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Clinical manifestations and diagnosis of cholangiocarcinoma

Authors
Robert C Lowe, MD
Nezam H Afdhal, MD, FRCPI
Christopher D Anderson, MD, FACS
Kris V Kowdley, MD, FACP, FACG, FASGE, AGAF
Section Editor
Kenneth K Tanabe, MD
Deputy Editors
Diane MF Savarese, MD
Anne C Travis, MD, MSc, FACG, AGAF

INTRODUCTION

Cholangiocarcinomas (bile duct cancers) arise from the epithelial cells of the bile ducts. Although they are rare in the United States, these cancers are highly lethal because most are locally advanced at presentation. (See "Epidemiology, pathogenesis, and classification of cholangiocarcinoma".)

The clinical manifestations and diagnosis of cholangiocarcinoma will be reviewed here. The epidemiology, pathogenesis, classification, and treatment of cholangiocarcinoma are discussed separately. Cancers of the gallbladder and ampulla of Vater are discussed as separate disease processes, although these structures are part of the biliary drainage system. (See "Epidemiology, pathogenesis, and classification of cholangiocarcinoma" and "Treatment of localized cholangiocarcinoma: Adjuvant and neoadjuvant therapy and prognosis" and "Treatment options for locally advanced cholangiocarcinoma" and "Gallbladder cancer: Epidemiology, risk factors, clinical features, and diagnosis" and "Ampullary carcinoma: Epidemiology, clinical manifestations, diagnosis and staging".)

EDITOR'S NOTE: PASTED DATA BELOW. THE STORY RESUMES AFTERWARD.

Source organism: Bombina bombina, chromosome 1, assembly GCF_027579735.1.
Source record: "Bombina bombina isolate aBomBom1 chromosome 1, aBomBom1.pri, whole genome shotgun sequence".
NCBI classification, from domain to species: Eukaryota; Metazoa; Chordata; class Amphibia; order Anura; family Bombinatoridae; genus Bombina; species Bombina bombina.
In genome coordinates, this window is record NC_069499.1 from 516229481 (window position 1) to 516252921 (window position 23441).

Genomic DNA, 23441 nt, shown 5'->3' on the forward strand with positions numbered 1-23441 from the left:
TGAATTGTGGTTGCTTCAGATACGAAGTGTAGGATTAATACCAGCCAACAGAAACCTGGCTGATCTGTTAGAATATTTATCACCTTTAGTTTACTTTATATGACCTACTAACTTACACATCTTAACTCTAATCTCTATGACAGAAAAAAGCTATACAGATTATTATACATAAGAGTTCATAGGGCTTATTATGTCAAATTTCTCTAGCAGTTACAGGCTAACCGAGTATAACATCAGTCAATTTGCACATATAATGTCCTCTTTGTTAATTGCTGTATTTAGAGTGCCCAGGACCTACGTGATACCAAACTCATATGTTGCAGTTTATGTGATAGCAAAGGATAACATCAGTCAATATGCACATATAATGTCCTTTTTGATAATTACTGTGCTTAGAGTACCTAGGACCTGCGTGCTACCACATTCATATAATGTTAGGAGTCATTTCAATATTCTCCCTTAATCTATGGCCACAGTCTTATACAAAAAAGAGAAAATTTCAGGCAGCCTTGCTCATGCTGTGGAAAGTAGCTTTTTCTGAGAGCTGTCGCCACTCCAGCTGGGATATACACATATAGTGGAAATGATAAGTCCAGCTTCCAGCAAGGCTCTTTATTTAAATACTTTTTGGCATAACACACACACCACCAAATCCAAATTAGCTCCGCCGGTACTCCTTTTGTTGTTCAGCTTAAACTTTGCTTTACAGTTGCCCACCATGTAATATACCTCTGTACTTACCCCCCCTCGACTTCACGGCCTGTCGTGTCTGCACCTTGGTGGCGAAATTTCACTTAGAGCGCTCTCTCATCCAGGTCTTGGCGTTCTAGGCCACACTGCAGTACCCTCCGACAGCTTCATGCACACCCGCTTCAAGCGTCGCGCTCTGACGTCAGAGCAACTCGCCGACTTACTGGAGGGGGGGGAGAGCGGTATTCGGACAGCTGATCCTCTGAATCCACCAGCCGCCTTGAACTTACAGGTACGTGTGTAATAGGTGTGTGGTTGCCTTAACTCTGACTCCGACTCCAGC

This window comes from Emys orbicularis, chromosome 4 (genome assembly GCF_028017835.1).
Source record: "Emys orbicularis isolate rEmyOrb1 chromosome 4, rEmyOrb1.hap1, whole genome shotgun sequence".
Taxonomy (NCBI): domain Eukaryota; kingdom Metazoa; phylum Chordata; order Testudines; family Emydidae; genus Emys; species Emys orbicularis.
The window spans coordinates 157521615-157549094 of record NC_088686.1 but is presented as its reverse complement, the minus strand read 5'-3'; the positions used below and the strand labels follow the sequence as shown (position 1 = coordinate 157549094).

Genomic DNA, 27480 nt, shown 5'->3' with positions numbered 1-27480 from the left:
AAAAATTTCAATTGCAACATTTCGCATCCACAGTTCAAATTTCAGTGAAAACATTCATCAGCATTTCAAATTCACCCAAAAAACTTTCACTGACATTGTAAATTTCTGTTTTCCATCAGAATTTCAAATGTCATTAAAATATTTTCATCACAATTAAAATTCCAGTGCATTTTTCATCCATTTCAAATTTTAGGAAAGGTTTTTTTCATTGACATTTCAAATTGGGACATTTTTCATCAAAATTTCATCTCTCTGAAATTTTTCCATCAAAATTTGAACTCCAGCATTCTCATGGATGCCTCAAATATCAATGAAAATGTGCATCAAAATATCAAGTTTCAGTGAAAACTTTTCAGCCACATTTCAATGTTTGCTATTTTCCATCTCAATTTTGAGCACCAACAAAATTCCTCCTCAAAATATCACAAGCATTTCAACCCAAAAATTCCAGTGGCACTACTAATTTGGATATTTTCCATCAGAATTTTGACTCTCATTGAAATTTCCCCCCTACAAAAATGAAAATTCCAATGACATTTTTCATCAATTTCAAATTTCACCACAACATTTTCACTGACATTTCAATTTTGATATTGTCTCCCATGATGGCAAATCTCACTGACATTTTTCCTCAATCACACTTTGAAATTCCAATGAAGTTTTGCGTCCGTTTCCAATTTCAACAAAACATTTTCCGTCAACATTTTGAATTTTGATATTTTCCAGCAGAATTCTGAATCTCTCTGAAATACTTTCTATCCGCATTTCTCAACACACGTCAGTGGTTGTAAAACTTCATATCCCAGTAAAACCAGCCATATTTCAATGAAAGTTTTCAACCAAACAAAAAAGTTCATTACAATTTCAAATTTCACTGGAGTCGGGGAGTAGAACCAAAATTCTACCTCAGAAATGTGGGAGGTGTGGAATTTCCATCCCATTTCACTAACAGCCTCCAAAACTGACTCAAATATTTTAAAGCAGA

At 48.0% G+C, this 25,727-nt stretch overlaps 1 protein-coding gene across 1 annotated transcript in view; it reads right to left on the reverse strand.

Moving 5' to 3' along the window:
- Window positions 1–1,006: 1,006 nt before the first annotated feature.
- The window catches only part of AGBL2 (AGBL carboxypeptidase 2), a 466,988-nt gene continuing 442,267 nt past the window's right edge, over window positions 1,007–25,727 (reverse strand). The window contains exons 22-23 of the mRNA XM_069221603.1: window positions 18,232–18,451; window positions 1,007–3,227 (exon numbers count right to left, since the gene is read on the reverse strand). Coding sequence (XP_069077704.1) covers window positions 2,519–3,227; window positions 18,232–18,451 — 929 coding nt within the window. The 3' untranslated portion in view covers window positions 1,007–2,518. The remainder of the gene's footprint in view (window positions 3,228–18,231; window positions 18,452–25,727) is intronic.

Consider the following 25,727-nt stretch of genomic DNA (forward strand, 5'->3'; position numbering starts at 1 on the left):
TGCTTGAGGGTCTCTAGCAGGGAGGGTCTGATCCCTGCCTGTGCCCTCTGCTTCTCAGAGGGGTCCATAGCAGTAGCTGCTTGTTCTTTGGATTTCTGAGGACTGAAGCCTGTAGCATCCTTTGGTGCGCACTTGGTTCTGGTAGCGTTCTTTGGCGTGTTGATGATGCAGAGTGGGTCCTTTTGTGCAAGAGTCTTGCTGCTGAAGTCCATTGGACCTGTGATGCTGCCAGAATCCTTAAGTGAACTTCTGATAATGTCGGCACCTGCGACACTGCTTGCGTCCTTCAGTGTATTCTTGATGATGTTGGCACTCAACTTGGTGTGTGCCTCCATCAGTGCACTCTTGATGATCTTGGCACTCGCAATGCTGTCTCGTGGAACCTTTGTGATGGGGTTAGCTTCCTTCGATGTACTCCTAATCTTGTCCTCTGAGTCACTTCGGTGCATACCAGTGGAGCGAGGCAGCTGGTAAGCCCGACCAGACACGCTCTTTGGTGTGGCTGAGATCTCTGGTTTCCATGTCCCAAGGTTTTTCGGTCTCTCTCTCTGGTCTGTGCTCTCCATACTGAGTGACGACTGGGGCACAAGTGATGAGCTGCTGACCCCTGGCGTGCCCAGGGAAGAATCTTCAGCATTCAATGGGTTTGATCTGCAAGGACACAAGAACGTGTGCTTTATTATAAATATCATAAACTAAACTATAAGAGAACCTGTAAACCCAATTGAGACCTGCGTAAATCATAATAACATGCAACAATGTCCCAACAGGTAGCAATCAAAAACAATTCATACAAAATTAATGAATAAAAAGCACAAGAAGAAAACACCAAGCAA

TERMINOLOGY

Extrahepatic biliary tract malignancies were traditionally divided into cancers of the gallbladder, the extrahepatic ducts, and the ampulla of Vater, whereas intrahepatic tumors were classified as primary liver cancers. More recently, the term cholangiocarcinoma has been used to designate bile duct cancers arising in the intrahepatic, perihilar, or distal (extrahepatic) biliary tree, exclusive of gallbladder and ampulla of Vater (figure 1).

Intrahepatic cholangiocarcinomas can originate from either small intrahepatic ductules (peripheral cholangiocarcinomas) or large intrahepatic ducts proximal to the bifurcation of the right and left hepatic ducts. The extrahepatic bile ducts are divided into perihilar (including the confluence itself) and distal segments, with the transition occurring at the point where the common bile duct lies posterior to the duodenum, distal to the insertion of the cystic duct (figure 1) [1]. Cancers arising in the perihilar region have been further classified according to the pattern of involvement of the hepatic ducts (the Bismuth-Corlette classification) (figure 2) [2,3]. Tumors involving the hepatic duct bifurcation (hilar cholangiocarcinomas) are collectively referred to as Klatskin tumors.

CLINICAL PRESENTATION

Signs and symptoms — Extrahepatic cholangiocarcinomas usually become symptomatic when the tumor obstructs the biliary drainage system. Symptoms related to biliary obstruction include jaundice, pruritus, clay-colored stools, and dark urine. Other common symptoms include abdominal pain (30 to 50 percent), weight loss (30 to 50 percent), and fever (up to 20 percent) [4-6]. The pain is generally described as a constant dull ache in the right upper quadrant. Malaise, fatigue, and night sweats may be present [6]. Cholangitis is an unusual presentation.

                                                

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Literature review current through: Nov 2016. | This topic last updated: Fri Jul 08 00:00:00 GMT+00:00 2016.
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